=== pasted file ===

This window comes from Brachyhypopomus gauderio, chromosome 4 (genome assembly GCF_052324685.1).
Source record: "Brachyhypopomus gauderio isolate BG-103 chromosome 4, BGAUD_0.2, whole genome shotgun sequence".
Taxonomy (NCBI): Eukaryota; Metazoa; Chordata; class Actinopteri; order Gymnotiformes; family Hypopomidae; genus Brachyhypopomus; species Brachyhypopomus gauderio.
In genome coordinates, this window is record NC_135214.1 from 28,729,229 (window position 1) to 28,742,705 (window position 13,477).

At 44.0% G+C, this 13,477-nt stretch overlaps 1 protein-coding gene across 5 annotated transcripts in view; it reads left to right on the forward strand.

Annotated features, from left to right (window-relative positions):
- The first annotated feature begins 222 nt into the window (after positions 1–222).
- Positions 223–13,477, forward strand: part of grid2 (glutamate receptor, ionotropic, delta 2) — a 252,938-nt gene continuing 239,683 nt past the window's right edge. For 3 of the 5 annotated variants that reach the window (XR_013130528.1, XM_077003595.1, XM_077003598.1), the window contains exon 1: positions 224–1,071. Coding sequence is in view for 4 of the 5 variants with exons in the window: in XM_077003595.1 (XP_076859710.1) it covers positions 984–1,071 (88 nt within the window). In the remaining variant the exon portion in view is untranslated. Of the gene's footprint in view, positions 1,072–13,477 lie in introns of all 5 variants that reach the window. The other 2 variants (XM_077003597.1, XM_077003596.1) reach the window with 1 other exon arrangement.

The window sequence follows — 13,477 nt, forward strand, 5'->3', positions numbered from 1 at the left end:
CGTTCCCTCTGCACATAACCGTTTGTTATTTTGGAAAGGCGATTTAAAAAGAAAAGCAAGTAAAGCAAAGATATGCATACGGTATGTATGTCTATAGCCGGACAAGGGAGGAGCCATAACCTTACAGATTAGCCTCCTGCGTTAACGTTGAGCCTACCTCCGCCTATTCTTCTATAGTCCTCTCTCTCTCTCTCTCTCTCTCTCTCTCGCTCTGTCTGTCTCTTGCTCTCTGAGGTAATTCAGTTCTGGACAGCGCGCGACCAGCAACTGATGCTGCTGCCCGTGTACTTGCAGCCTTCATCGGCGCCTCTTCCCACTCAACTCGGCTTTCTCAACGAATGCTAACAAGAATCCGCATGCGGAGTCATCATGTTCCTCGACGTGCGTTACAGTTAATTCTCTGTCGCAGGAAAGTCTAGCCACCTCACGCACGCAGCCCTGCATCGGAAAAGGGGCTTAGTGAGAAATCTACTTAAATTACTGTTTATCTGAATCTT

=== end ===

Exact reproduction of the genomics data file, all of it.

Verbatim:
This window comes from Brachyhypopomus gauderio, chromosome 4 (genome assembly GCF_052324685.1).
Source record: "Brachyhypopomus gauderio isolate BG-103 chromosome 4, BGAUD_0.2, whole genome shotgun sequence".
Taxonomy (NCBI): Eukaryota; Metazoa; Chordata; class Actinopteri; order Gymnotiformes; family Hypopomidae; genus Brachyhypopomus; species Brachyhypopomus gauderio.
In genome coordinates, this window is record NC_135214.1 from 28,729,229 (window position 1) to 28,742,705 (window position 13,477).

At 44.0% G+C, this 13,477-nt stretch overlaps 1 protein-coding gene across 5 annotated transcripts in view; it reads left to right on the forward strand.

Annotated features, from left to right (window-relative positions):
- The first annotated feature begins 222 nt into the window (after positions 1–222).
- Positions 223–13,477, forward strand: part of grid2 (glutamate receptor, ionotropic, delta 2) — a 252,938-nt gene continuing 239,683 nt past the window's right edge. For 3 of the 5 annotated variants that reach the window (XR_013130528.1, XM_077003595.1, XM_077003598.1), the window contains exon 1: positions 224–1,071. Coding sequence is in view for 4 of the 5 variants with exons in the window: in XM_077003595.1 (XP_076859710.1) it covers positions 984–1,071 (88 nt within the window). In the remaining variant the exon portion in view is untranslated. Of the gene's footprint in view, positions 1,072–13,477 lie in introns of all 5 variants that reach the window. The other 2 variants (XM_077003597.1, XM_077003596.1) reach the window with 1 other exon arrangement.

The window sequence follows — 13,477 nt, forward strand, 5'->3', positions numbered from 1 at the left end:
CGTTCCCTCTGCACATAACCGTTTGTTATTTTGGAAAGGCGATTTAAAAAGAAAAGCAAGTAAAGCAAAGATATGCATACGGTATGTATGTCTATAGCCGGACAAGGGAGGAGCCATAACCTTACAGATTAGCCTCCTGCGTTAACGTTGAGCCTACCTCCGCCTATTCTTCTATAGTCCTCTCTCTCTCTCTCTCTCTCTCTCTCTCGCTCTGTCTGTCTCTTGCTCTCTGAGGTAATTCAGTTCTGGACAGCGCGCGACCAGCAACTGATGCTGCTGCCCGTGTACTTGCAGCCTTCATCGGCGCCTCTTCCCACTCAACTCGGCTTTCTCAACGAATGCTAACAAGAATCCGCATGCGGAGTCATCATGTTCCTCGACGTGCGTTACAGTTAATTCTCTGTCGCAGGAAAGTCTAGCCACCTCACGCACGCAGCCCTGCATCGGAAAAGGGGCTTAGTGAGAAATCTACTTAAATTACTGTTTATCTGAATCTT